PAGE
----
to the city and to the Stoerzingers for Outlot B were executed after the
purchase agreement, the deeds, and not the purchase agreement, are the last
expression of the Parrantos’ agreement to convey real property to the
Stoerzingers and to the city. See Whitney v. Smith, 33
Stoerzinger also relies on the statement in Richard Parranto’s affidavit that it was explained to the city when the plat was filed that Outlot B was to be used for a road. But as the district court found, Parranto describes the trigger for the reversionary interest to be the failure to use Outlot B for a “public road”; Parranto makes no distinction between a road built by the city and a road built by the county. Parranto’s affidavit is not clear and consistent, unequivocal and convincing evidence of the city’s intentions when it received a quitclaim deed for Outlot B from the Parrantos. At most, Parranto’s affidavit is evidence that the Parrantos unilaterally were mistaken regarding the terms of their conveyance of Outlot B to the city and that the Parrantos intended that the city’s interest in Outlot B would be divested if it were not used for a “public road,” regardless of what government entity builds the road. Such a unilateral mistake is an insufficient basis for reformation of the deed to the city absent evidence of fraud, and Stoerzinger has not claimed any fraud by the city.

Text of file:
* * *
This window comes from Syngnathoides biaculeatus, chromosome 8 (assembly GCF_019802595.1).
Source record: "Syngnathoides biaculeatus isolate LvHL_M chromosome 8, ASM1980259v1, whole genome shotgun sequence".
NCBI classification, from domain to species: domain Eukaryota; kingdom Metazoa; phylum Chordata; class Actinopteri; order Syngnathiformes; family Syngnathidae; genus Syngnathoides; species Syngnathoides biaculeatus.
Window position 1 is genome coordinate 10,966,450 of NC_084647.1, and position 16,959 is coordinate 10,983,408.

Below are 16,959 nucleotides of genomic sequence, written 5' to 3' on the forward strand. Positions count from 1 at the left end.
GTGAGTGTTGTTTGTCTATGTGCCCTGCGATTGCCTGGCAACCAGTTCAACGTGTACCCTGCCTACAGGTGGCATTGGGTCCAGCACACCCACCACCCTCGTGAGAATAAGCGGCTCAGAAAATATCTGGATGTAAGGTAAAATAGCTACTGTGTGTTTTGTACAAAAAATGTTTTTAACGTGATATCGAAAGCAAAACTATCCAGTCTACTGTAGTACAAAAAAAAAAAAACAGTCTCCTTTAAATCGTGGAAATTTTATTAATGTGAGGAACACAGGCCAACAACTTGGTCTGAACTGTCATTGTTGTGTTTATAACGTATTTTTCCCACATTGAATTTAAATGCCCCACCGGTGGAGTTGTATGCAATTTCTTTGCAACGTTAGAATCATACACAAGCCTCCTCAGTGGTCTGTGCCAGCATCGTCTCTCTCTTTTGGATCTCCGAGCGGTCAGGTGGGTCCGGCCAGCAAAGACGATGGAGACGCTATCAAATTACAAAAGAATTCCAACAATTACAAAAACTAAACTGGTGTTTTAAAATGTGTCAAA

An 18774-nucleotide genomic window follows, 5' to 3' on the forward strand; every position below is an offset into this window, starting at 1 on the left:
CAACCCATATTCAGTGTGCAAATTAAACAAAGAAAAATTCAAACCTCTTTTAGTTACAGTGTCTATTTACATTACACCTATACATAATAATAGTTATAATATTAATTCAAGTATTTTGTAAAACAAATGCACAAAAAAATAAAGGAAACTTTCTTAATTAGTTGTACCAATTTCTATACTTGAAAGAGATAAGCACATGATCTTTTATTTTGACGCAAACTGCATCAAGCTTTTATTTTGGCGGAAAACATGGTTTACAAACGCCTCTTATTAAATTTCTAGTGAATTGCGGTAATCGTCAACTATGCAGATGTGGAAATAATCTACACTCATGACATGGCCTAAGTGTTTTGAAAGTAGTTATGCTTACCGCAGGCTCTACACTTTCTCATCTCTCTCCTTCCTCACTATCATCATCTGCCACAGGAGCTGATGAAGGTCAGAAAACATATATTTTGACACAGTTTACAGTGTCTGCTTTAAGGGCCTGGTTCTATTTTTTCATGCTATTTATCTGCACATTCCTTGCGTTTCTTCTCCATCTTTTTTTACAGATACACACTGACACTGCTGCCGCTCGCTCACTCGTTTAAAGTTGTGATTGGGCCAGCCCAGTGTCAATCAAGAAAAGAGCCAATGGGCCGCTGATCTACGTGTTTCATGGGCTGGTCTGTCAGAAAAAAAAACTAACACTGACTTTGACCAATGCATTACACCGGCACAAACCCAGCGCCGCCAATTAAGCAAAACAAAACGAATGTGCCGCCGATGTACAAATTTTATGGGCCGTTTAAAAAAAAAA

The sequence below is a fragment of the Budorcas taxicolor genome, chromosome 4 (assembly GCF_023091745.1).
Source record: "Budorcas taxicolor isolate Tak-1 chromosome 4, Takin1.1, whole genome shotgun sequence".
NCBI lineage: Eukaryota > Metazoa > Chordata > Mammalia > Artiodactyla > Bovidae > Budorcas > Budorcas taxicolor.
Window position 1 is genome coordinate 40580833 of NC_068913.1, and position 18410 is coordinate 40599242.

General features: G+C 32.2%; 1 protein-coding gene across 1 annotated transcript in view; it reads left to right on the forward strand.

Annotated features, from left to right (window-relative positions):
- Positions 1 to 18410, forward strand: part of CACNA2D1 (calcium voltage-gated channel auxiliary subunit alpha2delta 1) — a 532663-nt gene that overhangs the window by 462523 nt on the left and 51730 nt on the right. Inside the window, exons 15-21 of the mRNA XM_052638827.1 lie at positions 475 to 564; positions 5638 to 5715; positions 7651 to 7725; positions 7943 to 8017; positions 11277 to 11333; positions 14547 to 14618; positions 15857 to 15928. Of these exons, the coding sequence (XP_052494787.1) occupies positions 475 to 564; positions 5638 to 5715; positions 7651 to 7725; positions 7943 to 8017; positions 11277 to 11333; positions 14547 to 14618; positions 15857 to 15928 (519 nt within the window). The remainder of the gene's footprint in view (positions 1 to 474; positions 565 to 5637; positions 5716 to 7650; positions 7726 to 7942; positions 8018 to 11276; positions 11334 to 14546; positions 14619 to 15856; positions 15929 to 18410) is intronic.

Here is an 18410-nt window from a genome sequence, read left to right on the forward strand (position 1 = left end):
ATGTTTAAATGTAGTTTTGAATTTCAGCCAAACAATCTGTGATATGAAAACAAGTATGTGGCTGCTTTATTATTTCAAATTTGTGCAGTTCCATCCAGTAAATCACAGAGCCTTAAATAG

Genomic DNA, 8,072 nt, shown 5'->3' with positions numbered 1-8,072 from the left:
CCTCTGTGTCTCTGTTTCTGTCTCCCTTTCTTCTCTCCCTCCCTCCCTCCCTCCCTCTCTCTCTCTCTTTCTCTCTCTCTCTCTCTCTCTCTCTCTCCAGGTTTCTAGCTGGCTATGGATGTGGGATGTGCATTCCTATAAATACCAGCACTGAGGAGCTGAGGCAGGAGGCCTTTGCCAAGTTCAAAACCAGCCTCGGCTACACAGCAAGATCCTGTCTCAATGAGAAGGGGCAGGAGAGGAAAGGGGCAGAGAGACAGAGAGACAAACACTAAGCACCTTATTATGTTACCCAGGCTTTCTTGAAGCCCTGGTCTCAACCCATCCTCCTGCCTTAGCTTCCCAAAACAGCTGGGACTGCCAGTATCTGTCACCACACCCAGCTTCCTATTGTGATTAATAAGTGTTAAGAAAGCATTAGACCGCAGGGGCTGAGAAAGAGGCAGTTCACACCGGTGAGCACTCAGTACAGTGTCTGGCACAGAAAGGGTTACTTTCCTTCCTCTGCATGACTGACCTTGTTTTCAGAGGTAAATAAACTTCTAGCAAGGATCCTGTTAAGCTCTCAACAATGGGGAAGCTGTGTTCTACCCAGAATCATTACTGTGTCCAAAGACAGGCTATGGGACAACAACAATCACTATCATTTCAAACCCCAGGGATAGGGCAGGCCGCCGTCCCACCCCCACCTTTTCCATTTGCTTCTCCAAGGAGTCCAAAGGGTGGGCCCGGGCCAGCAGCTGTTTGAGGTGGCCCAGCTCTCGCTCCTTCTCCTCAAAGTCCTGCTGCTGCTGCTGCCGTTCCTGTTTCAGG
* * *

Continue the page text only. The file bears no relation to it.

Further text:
Because Stoerzinger did not provide the evidence necessary to reform a written instrument, we affirm the district court’s denial of Stoerzinger’s request for reformation of the Parrantos’ quitclaim deed to the city for Outlot B. And because the city’s quitclaim deed conveys Outlot B to it in fee simple, Stoerzinger has no reversionary interest and, therefore, has no right to be compensated for the taking of Outlot B. Because we affirm the district court on this ground, we decline to review the district court’s alternative grounds for granting summary judgment to the county.